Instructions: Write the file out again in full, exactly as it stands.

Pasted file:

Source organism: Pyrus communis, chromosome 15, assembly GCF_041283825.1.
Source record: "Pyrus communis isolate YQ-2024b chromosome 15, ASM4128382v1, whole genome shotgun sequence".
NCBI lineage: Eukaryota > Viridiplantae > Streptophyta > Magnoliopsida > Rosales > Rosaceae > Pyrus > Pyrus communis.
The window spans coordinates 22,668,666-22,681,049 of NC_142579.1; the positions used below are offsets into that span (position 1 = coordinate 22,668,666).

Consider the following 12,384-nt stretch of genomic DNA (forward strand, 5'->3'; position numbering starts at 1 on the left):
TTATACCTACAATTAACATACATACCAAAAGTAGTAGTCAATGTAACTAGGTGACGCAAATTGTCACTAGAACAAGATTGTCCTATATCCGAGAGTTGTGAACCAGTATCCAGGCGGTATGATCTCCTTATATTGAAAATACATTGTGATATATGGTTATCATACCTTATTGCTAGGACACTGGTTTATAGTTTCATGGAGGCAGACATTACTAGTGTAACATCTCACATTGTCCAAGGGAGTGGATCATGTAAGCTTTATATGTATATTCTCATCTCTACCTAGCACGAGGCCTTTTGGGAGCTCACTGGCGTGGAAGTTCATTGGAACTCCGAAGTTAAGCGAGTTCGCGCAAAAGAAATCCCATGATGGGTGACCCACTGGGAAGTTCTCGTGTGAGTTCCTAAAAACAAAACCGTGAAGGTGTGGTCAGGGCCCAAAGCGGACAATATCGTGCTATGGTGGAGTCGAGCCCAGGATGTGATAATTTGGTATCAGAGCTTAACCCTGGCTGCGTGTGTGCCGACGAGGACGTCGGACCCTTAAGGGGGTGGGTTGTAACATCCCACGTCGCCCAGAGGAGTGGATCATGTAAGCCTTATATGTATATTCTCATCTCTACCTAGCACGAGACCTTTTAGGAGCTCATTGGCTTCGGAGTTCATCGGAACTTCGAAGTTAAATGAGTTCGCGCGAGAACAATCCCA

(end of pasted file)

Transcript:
Source organism: Pyrus communis, chromosome 15, assembly GCF_041283825.1.
Source record: "Pyrus communis isolate YQ-2024b chromosome 15, ASM4128382v1, whole genome shotgun sequence".
NCBI lineage: Eukaryota > Viridiplantae > Streptophyta > Magnoliopsida > Rosales > Rosaceae > Pyrus > Pyrus communis.
The window spans coordinates 22,668,666-22,681,049 of NC_142579.1; the positions used below are offsets into that span (position 1 = coordinate 22,668,666).

Consider the following 12,384-nt stretch of genomic DNA (forward strand, 5'->3'; position numbering starts at 1 on the left):
TTATACCTACAATTAACATACATACCAAAAGTAGTAGTCAATGTAACTAGGTGACGCAAATTGTCACTAGAACAAGATTGTCCTATATCCGAGAGTTGTGAACCAGTATCCAGGCGGTATGATCTCCTTATATTGAAAATACATTGTGATATATGGTTATCATACCTTATTGCTAGGACACTGGTTTATAGTTTCATGGAGGCAGACATTACTAGTGTAACATCTCACATTGTCCAAGGGAGTGGATCATGTAAGCTTTATATGTATATTCTCATCTCTACCTAGCACGAGGCCTTTTGGGAGCTCACTGGCGTGGAAGTTCATTGGAACTCCGAAGTTAAGCGAGTTCGCGCAAAAGAAATCCCATGATGGGTGACCCACTGGGAAGTTCTCGTGTGAGTTCCTAAAAACAAAACCGTGAAGGTGTGGTCAGGGCCCAAAGCGGACAATATCGTGCTATGGTGGAGTCGAGCCCAGGATGTGATAATTTGGTATCAGAGCTTAACCCTGGCTGCGTGTGTGCCGACGAGGACGTCGGACCCTTAAGGGGGTGGGTTGTAACATCCCACGTCGCCCAGAGGAGTGGATCATGTAAGCCTTATATGTATATTCTCATCTCTACCTAGCACGAGACCTTTTAGGAGCTCATTGGCTTCGGAGTTCATCGGAACTTCGAAGTTAAATGAGTTCGCGCGAGAACAATCCCA